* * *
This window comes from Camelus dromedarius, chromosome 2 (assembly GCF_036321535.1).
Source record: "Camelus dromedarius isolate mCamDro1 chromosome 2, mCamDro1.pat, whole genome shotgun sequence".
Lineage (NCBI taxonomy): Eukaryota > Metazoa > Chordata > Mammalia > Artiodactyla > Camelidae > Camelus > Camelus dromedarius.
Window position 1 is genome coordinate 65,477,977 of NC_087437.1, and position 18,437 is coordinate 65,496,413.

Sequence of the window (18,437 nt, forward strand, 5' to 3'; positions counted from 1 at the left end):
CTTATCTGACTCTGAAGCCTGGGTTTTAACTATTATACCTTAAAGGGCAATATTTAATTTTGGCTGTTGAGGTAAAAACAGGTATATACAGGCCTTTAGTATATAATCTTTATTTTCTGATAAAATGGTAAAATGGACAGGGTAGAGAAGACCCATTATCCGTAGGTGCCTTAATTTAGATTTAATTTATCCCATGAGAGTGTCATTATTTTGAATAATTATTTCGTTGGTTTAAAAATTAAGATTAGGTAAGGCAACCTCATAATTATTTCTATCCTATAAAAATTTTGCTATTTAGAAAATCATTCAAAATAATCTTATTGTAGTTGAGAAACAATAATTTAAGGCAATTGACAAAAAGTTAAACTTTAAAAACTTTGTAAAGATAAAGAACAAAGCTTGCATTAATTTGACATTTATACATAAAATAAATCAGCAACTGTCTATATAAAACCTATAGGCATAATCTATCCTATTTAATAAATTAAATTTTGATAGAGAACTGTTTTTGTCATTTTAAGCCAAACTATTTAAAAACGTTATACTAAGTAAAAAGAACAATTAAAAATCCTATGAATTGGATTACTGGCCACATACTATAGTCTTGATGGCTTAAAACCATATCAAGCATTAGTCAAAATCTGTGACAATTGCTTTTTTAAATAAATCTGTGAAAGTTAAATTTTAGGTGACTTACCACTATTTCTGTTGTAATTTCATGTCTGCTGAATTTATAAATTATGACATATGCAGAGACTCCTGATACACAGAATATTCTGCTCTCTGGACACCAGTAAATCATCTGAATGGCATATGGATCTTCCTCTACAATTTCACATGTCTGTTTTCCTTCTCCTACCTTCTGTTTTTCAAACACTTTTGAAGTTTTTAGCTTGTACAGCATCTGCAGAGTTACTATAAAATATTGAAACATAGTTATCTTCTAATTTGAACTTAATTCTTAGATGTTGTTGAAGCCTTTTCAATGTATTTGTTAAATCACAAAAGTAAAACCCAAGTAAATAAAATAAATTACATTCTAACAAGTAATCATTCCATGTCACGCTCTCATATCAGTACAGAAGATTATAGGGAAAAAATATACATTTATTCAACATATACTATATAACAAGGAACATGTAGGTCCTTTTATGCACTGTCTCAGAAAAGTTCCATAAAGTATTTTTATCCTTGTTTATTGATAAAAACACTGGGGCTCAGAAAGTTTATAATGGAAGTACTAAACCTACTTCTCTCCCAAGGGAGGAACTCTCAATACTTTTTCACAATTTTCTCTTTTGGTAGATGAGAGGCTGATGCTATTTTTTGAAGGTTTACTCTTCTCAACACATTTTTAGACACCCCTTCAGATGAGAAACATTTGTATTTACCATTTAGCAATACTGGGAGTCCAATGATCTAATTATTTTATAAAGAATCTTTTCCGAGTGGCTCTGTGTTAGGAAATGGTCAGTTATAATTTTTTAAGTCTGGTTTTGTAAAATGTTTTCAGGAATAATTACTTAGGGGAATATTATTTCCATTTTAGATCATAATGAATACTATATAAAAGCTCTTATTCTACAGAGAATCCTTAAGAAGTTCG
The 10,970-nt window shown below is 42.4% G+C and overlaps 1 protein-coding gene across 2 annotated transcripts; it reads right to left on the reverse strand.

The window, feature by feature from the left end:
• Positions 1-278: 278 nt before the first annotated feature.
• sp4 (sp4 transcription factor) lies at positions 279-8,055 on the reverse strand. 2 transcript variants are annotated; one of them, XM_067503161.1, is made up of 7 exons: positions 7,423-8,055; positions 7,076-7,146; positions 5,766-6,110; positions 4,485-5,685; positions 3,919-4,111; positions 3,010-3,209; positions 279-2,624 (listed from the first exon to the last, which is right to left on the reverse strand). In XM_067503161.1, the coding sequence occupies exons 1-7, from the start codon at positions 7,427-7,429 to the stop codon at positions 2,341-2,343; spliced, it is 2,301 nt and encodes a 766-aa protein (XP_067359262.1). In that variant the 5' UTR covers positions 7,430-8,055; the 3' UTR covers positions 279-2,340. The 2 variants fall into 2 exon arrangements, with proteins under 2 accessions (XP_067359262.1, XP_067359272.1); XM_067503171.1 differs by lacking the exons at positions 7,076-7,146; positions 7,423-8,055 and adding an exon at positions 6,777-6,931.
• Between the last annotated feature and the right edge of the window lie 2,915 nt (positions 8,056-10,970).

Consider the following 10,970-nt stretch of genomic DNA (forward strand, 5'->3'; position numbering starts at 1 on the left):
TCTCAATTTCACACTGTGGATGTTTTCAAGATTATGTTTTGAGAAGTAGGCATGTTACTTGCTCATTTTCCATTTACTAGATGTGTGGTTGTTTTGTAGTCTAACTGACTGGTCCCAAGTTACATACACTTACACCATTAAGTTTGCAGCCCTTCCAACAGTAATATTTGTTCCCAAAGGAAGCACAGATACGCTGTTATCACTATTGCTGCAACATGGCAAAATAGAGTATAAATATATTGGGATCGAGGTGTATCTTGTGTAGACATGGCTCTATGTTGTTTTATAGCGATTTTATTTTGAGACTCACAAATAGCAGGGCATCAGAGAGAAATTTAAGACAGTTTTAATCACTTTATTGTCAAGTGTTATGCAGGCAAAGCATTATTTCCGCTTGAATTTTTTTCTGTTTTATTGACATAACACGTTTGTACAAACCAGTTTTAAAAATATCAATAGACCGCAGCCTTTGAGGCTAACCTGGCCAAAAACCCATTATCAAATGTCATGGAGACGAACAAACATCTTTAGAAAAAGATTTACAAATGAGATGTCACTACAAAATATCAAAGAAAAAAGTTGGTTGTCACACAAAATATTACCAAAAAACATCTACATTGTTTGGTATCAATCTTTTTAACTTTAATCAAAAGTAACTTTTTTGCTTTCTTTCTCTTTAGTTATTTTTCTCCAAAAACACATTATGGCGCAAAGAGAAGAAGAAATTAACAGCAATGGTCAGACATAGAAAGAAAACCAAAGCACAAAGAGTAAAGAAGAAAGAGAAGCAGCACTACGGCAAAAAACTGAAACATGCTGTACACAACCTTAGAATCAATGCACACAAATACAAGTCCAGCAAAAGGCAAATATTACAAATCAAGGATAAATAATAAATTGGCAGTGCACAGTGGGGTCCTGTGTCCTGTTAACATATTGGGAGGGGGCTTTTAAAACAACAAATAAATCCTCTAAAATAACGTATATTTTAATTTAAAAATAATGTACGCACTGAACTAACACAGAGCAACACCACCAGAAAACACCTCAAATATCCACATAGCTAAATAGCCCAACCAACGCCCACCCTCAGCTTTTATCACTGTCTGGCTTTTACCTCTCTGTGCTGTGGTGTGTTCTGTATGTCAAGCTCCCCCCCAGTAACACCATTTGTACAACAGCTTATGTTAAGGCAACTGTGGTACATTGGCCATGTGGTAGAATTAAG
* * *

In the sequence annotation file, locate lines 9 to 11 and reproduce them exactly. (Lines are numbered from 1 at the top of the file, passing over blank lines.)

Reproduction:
• Positions 1-278: 278 nt before the first annotated feature.
• sp4 (sp4 transcription factor) lies at positions 279-8,055 on the reverse strand. 2 transcript variants are annotated; one of them, XM_067503161.1, is made up of 7 exons: positions 7,423-8,055; positions 7,076-7,146; positions 5,766-6,110; positions 4,485-5,685; positions 3,919-4,111; positions 3,010-3,209; positions 279-2,624 (listed from the first exon to the last, which is right to left on the reverse strand). In XM_067503161.1, the coding sequence occupies exons 1-7, from the start codon at positions 7,427-7,429 to the stop codon at positions 2,341-2,343; spliced, it is 2,301 nt and encodes a 766-aa protein (XP_067359262.1). In that variant the 5' UTR covers positions 7,430-8,055; the 3' UTR covers positions 279-2,340. The 2 variants fall into 2 exon arrangements, with proteins under 2 accessions (XP_067359262.1, XP_067359272.1); XM_067503171.1 differs by lacking the exons at positions 7,076-7,146; positions 7,423-8,055 and adding an exon at positions 6,777-6,931.
• Between the last annotated feature and the right edge of the window lie 2,915 nt (positions 8,056-10,970).